The recent cataclysmic events in financial markets have jolted many of us into a “back to basics” mentality. Basics such as “what goes up must come down.” Basics such as “live within your means.”
Over the weekend, my colleague Dave Martin and I reviewed a 100 year trend of price/earnings ratios for the S&P 500. For the last 18 years or so, the average has driven far north of the long term average of 15, and a “back to basics” mentality would have indicated that sooner or later it would come back down to the average, and probably overshoot it on the way down. Lo and behold: an article in last Thursday’s Wall Street Journal reported that the P/E ratio went below 11.
It’s interesting to note that the P/E ratio “bubble” over the last 15 years pretty much coincides with the introduction, growth and mainstreaming of the Internet and interactive media. And the dramatic correction in financial markets has made me wonder: what kind of correction is due for online media and market researchers? I suggest this should happen because, as with the financial markets, many have gotten carried away with an exhilaration regarding all things interactive, and this exhilaration has caused many to overlook tried and true research approaches that have withstood the test of time. After all, how often have we heard something like this: “The Internet is different…the research that has worked historically for other media isn’t relevant to the Internet”?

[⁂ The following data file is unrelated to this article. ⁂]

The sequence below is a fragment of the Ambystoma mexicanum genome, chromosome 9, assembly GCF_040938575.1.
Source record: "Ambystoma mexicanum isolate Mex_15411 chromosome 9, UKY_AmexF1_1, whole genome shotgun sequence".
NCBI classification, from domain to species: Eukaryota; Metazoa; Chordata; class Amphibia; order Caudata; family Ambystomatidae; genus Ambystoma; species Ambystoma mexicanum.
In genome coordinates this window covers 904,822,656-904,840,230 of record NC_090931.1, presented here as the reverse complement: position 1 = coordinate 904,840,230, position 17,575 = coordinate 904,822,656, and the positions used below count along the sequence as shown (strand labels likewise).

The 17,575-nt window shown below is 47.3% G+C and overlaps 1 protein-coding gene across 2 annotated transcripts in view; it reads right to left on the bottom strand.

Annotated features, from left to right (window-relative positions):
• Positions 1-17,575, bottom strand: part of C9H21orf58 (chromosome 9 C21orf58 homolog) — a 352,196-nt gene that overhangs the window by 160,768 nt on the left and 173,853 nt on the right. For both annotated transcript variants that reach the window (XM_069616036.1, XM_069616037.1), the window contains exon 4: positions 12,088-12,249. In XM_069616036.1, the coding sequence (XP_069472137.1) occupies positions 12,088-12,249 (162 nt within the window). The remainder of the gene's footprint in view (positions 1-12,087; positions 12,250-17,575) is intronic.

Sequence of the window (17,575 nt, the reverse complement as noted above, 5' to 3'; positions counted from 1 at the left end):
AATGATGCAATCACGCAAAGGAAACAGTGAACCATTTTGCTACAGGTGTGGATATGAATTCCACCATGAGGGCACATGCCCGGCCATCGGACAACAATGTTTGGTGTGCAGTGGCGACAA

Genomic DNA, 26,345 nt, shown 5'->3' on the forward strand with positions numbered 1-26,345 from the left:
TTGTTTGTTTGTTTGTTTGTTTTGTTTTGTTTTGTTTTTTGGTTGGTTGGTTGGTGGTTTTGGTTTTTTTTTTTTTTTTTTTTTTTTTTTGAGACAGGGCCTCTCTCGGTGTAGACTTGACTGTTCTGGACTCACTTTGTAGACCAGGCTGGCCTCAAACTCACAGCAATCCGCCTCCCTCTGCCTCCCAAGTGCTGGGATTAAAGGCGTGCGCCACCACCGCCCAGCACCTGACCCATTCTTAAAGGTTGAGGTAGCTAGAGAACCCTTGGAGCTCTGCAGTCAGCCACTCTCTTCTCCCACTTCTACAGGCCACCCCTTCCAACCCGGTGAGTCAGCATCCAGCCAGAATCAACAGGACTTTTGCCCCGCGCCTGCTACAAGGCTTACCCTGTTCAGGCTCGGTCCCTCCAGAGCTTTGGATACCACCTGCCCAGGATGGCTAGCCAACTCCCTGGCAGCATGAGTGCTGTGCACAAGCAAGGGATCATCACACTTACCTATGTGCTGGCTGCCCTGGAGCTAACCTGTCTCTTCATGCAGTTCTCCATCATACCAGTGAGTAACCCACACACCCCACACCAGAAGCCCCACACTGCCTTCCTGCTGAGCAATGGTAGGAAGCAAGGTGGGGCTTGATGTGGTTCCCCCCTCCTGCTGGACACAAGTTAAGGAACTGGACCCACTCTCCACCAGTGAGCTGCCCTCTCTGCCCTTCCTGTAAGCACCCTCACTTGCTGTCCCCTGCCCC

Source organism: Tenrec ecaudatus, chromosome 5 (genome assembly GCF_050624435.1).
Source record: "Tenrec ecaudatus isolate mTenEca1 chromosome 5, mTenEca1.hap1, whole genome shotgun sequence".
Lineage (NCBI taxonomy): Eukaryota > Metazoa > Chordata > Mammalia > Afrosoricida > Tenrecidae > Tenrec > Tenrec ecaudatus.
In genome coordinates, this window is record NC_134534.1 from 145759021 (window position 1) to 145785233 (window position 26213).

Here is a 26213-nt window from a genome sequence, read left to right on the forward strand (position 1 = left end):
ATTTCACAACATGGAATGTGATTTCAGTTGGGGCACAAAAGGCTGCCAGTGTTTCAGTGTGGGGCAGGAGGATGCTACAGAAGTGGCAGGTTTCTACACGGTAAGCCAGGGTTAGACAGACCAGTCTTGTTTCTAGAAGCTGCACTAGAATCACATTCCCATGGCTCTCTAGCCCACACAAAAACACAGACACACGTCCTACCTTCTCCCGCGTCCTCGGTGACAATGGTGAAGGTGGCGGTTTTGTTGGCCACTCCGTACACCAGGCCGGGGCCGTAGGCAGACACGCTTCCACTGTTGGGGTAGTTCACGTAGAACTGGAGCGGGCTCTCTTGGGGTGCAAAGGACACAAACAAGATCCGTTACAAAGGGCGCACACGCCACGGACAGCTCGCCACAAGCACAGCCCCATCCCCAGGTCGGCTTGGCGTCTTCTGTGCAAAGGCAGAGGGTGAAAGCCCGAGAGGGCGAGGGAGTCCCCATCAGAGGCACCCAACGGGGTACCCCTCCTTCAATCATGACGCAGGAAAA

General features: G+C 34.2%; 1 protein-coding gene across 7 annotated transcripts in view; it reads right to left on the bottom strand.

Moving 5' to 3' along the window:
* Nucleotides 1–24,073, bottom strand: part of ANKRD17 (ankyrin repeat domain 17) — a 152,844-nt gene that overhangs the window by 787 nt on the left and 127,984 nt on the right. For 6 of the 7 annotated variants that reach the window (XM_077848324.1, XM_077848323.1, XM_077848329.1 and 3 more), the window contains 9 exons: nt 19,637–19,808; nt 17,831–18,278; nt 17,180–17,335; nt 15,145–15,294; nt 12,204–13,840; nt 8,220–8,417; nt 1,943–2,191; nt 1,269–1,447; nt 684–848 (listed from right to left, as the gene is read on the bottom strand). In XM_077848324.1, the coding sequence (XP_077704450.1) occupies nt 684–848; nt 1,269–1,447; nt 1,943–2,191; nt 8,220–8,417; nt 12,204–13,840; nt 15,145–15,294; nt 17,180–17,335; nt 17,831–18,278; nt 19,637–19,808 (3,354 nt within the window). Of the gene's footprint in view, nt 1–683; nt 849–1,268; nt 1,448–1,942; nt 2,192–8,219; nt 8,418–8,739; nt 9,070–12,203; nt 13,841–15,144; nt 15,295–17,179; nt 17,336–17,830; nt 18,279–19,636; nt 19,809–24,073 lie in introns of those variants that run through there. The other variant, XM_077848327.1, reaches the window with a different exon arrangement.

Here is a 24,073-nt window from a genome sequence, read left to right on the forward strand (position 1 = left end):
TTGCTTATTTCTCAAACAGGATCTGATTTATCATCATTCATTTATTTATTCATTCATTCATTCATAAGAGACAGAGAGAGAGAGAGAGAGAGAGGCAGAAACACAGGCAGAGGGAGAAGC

The Media Rating Council (MRC) has looked closely at this, and here is what they have to say: “Overall we’re ready to consider some compromises in strict probability sampling in the name of larger Internet samples for currency measurement. But we will not let certain narrow technical issues to allow us to throw out the quality ‘baby’ with the probability ‘bathwater.'” Here are six essential research anchors according to the MRC:
- Knowledge of the universe
- Coverage of that universe (e.g. minimizing totally excluded populations)
- Efforts to minimize non-response bias in general (e.g. optimizing cooperation)
- Understanding and minimizing differential cooperation (to achieve proportional samples)
- Consistency of procedures over time (so that results are replicable)
- Sample sizes
So with this in mind, let’s ask: “Which financial institutions are positioned to survive the current meltdown?” The answer: those that clung to portfolio quality and didn’t let go. The great financial sages foretold that when turning away from quality, one pays for it sooner or later. Time will tell, but I’ll bet the same lesson will hold true in the online media and market research world. What do you think?